Twenty years after the Ayatollah Khomeini called for his execution, Salman Rushdie is still alive – and still making enemies. John Preston in the Telegraph:
A car pulls up outside a Georgian house in Soho. Out steps Salman Rushdie. He’s dressed entirely in black – black overcoat, black scarf, black jacket, black sweater, trousers, shoes… The only thing not completely black is his shirt and that’s only because it’s got a few white stripes on it. He looks – actually, he looks just like a hit-man.
In his hand he carries a polythene bag full of books. When he comes upstairs, I find myself peering through the opaque plastic trying to make out the titles. One of them turns out to be the French version of his last novel, The Enchantress of Florence – now out in paperback. The book, declares Rushdie with satisfaction, has done terrifically well in France, getting ‘the sort of rave reviews you find yourself making up in the bath’.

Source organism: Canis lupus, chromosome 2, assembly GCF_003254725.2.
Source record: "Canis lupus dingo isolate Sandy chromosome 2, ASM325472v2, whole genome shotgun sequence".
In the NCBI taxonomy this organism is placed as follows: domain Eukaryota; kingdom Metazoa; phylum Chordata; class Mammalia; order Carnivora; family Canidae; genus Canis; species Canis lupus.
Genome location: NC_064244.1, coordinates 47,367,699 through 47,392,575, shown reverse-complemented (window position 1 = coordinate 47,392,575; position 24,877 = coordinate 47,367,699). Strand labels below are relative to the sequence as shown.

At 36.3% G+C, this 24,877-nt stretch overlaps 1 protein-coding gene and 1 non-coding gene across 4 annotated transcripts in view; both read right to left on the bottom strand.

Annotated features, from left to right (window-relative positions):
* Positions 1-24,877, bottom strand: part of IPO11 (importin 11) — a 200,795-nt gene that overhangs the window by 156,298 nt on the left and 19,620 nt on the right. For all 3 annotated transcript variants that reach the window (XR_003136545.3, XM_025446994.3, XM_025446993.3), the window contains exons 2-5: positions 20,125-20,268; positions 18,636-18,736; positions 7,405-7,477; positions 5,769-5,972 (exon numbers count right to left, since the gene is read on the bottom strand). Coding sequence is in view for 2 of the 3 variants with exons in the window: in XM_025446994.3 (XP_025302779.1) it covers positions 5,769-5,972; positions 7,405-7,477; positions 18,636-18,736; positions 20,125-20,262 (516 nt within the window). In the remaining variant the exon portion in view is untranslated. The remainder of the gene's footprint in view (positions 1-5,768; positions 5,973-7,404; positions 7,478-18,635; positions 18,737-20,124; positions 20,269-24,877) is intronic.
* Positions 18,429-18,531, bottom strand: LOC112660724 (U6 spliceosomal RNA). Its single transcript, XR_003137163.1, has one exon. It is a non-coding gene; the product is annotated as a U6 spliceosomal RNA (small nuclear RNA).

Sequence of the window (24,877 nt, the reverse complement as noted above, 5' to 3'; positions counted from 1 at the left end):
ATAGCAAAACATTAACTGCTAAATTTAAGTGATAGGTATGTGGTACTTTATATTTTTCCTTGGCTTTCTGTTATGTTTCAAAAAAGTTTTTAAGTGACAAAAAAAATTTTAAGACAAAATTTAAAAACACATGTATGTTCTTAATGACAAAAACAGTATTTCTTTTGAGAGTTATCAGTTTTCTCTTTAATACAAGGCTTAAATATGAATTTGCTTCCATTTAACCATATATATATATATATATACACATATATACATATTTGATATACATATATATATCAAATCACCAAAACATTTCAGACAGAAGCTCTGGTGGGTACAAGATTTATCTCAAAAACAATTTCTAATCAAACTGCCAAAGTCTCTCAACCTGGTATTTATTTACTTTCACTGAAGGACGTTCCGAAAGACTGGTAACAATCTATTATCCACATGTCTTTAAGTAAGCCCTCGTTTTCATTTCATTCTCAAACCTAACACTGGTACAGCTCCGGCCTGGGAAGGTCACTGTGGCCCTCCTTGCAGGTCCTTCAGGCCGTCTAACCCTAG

Over here, it had a more mixed reception, but then, as Rushdie says of himself, ‘I’m not the sort of writer who ever gets five out of 10 reviews. I tend to get 11 out of 10, or minus one out of 10. That’s all right, though; it shows that people are having strong reactions.’